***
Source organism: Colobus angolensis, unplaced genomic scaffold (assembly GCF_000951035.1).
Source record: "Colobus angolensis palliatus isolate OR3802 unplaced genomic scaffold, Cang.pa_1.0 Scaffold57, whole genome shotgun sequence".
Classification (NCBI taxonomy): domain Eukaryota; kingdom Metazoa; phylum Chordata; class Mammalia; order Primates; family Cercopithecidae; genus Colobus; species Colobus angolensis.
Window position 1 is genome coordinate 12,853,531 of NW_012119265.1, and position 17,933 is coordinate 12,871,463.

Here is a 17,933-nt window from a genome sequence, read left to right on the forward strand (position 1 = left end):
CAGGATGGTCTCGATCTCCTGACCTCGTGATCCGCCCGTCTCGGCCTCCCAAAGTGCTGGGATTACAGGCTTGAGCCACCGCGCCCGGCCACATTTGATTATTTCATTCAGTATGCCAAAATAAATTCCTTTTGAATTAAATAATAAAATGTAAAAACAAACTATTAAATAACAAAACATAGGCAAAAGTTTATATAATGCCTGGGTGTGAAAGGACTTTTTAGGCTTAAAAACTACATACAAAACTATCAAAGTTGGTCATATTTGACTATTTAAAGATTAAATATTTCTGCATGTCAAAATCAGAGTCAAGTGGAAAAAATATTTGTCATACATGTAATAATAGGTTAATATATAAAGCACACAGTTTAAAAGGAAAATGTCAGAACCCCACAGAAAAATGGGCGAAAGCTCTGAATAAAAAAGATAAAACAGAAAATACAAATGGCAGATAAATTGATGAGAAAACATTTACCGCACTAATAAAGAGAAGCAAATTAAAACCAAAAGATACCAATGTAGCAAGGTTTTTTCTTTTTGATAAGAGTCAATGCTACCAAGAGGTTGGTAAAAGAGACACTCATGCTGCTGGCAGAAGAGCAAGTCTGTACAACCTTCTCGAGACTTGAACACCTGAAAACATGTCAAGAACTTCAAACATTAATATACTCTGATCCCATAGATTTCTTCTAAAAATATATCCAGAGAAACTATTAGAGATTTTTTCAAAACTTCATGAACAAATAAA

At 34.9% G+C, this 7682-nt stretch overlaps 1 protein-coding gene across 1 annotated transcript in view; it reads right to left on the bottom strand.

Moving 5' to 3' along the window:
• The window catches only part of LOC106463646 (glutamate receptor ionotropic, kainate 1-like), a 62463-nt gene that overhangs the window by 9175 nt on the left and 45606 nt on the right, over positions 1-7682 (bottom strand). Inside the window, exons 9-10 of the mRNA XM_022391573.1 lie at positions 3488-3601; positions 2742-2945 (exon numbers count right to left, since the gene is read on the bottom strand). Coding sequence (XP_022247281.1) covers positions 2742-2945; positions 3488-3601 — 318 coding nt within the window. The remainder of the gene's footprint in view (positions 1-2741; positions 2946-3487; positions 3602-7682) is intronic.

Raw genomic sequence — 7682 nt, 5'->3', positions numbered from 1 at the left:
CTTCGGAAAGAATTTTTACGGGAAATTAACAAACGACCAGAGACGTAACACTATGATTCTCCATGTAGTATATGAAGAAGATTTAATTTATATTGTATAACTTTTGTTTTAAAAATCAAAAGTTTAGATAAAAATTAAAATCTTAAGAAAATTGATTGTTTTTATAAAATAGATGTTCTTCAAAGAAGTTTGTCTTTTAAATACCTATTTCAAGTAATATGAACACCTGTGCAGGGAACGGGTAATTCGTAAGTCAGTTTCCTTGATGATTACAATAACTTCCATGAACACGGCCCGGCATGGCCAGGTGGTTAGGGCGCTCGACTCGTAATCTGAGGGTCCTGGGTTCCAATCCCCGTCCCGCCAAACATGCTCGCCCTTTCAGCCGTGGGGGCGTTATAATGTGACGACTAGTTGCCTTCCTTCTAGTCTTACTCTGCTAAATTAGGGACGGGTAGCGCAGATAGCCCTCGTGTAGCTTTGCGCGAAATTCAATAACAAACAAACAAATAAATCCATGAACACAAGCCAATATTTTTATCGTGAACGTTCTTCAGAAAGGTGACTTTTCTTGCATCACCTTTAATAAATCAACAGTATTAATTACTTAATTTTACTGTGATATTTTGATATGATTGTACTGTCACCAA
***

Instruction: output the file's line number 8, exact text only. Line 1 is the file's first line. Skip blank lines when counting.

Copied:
Moving 5' to 3' along the window: